We embrace fundamental and technical analysis (and macro, and anything else that helps build out the picture for that matter!) at Topdown Charts. Thus to us, it is exciting when an asset class sees strong technicals begin to emerge alongside cheap valuations. That is presently the case for Frontier markets (FM).
Let’s start by defining FM. Many investors are familiar with the international developed market and even emerging market [EM] equities. FM is like the emerging of the emerging.
If that sounds risky, it is. The country makeup is from uneasy markets like Kuwait, Vietnam and Morocco. In total, there are 28 FM countries across the mid and large cap spectrum which the index covers. There are 93 total holdings in MSCI FM, covering 85% of possible market cap in those countries.
We track the MSCI Frontier Market index. It has performed poorly for a number of years – not surprising given how bad EM stocks have been since 2011. The MSCI FM index is decidedly negative since its heyday at the 2007 peak. Despite 13 years of dead money, Frontier markets sport a 6.8% CAGR since the May 2002 inception due to explosive growth from 2002 to 2007. It's also offered a very interesting trading range for more active investors.
The composition of FM is perhaps what many investors find dubious. Half of the space is Financials. Communications make up 14% followed up with an 11% weighting in Real Estate. So, much of the poor performance during this secular bear market is attributed to the general sector weighting. Financials along with energy have, of course, struggled mightily during this market cycle. Interestingly, that composition has tended to deliver returns with a lower correlation to the rest of the world (compared to EM). And while FM is risky, the data shows it’s no more volatile than EM.
We expect FM to perform very well in the coming 5-10 years. Despite featuring slightly lower nominal growth versus EM, FM has a higher dividend yield, and comparable expected valuation reversion (and a slightly lower forex discount). But why now? What makes the niche equity arena special after year and years of downright awful returns?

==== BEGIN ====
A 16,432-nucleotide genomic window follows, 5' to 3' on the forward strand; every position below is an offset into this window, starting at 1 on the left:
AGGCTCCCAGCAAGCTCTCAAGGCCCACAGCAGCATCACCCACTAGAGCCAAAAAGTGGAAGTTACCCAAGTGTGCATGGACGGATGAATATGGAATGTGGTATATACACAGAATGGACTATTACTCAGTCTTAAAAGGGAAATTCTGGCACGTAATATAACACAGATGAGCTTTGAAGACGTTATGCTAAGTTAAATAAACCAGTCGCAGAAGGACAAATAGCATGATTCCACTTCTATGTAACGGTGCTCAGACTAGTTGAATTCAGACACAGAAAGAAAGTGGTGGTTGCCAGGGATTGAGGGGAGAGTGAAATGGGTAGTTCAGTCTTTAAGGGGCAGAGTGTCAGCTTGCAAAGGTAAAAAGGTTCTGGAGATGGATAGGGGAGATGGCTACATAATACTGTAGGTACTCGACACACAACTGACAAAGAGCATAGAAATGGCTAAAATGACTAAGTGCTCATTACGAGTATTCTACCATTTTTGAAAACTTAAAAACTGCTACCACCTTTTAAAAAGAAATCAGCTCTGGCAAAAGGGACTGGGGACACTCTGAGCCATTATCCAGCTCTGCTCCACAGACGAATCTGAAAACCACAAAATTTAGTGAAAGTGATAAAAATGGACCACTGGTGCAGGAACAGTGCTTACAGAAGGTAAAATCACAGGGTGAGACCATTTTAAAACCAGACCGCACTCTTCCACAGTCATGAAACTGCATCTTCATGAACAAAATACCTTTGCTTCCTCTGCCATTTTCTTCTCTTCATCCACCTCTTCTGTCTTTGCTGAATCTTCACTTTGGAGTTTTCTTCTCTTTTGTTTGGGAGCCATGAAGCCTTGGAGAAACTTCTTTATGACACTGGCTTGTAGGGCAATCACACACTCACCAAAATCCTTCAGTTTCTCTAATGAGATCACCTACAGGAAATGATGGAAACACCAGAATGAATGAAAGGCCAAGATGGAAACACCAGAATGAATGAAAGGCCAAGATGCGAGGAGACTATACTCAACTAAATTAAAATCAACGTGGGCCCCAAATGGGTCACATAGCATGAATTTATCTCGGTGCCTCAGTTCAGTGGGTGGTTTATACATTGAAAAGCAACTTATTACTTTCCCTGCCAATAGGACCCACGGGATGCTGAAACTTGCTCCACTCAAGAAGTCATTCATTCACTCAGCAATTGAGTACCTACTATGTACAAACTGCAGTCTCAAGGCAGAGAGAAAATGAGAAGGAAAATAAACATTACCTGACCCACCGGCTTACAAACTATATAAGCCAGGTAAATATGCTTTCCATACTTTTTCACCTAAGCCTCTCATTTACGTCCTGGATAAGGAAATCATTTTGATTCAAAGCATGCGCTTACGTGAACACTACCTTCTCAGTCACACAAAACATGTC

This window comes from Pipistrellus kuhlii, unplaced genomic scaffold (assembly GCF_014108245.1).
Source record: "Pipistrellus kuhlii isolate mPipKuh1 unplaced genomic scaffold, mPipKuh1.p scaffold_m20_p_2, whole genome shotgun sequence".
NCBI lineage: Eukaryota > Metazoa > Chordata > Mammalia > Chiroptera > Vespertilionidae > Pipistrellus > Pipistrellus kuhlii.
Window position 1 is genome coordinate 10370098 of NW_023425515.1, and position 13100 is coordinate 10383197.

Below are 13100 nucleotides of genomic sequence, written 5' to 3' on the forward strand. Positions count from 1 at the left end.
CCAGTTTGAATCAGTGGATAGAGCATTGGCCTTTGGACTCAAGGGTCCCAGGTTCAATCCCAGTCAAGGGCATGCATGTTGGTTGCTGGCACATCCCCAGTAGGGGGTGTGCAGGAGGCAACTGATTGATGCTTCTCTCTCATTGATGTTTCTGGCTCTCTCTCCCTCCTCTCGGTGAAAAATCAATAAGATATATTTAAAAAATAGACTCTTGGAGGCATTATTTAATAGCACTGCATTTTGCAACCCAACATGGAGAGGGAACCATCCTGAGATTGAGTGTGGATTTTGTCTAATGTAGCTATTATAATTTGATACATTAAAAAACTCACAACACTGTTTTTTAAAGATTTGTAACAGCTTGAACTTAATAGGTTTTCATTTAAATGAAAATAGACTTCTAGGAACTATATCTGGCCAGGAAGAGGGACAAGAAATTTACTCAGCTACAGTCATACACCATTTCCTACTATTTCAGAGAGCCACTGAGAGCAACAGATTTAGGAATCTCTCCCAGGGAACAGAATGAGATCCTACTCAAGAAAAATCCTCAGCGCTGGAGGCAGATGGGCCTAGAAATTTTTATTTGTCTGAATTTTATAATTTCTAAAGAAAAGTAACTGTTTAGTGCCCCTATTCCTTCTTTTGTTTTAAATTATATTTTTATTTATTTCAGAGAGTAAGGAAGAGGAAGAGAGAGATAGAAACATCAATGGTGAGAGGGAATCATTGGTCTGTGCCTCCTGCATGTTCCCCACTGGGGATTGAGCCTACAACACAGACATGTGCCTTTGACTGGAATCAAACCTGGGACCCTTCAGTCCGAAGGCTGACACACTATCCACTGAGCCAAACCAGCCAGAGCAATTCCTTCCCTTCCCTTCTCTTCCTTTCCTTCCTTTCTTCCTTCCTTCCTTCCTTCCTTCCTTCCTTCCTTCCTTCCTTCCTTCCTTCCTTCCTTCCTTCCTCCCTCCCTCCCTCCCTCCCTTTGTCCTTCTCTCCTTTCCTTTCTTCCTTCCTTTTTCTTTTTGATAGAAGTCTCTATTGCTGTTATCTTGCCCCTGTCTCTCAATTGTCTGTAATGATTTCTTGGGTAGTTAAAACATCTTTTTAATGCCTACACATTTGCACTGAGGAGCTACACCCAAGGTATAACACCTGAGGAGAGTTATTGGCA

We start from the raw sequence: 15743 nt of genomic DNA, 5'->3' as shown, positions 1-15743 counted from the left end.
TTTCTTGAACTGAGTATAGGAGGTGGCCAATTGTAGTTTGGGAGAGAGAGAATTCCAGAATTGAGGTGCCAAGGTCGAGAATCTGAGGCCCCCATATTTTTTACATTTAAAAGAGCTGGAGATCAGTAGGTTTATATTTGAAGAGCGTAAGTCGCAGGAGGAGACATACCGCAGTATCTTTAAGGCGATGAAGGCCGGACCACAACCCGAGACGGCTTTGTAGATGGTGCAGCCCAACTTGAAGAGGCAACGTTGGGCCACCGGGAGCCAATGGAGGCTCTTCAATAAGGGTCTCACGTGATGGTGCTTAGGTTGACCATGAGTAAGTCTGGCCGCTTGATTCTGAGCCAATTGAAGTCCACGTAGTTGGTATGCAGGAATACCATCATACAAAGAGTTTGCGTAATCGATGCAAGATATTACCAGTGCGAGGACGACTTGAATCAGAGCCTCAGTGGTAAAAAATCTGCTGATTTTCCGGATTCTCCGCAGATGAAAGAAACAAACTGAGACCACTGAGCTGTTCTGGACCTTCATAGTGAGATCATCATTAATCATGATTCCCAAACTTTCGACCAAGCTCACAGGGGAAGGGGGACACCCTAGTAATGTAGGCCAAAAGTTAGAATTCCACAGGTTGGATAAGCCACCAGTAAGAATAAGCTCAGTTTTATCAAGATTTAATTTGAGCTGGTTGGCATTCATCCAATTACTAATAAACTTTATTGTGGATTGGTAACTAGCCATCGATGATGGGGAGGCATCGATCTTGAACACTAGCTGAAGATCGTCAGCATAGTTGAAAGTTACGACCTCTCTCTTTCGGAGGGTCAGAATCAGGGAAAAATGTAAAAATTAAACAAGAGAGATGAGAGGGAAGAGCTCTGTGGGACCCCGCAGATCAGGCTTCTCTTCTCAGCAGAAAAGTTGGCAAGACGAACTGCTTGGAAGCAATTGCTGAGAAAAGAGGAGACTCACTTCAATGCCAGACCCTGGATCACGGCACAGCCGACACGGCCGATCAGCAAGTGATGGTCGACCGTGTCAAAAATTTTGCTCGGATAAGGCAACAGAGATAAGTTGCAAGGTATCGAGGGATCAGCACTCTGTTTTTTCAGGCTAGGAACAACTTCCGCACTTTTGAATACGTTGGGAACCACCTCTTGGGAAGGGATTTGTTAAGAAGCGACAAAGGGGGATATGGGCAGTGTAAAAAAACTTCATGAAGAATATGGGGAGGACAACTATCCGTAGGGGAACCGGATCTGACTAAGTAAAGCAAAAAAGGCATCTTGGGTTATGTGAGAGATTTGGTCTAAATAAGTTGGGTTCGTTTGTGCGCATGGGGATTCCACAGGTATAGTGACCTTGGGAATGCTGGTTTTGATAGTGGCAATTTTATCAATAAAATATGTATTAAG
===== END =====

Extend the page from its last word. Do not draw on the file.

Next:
March 2020 brought about a washout type of event from a technical point of view. Consider it a healthy (and painful for those who were long) reset. Several technical measures reached extreme levels. Since the March lows though, the 200-day moving average country breadth and 52-week new highs minus new lows have turned positive – these are bullish technical signals.
From a valuation point of view, which really drives intermediate to long-term expected returns, FM’s trailing PE ratio nearly matched the 2008-2009 low during the March capitulation. The forward PE is modestly higher versus history than the trailing, however. But the price to book, price to cash earnings and enterprise value to EBITDA ratios are all at or very near all-time lows in the brief history of the index.
We were bullish on FM back in early April when we saw these factors materializing. Just last week we reiterated our bullish stance, helped in part due to sharply improving technicals.
While we expect impressive returns, frontier markets are a niche and volatile space. It is a miniscule piece of global market cap. From an asset allocation perspective, it is important for investors to be aware of the active bet you are making with a sizable investment.
Here’s the point – March 2020 brought about a healthy reset during a very unhealthy market environment. FM was just about on life-support. Since the March low, however, the niche equity arena has rallied and technicals have managed to turn positive. We expect strong returns out of this sub-asset class due to a variety of return factors.
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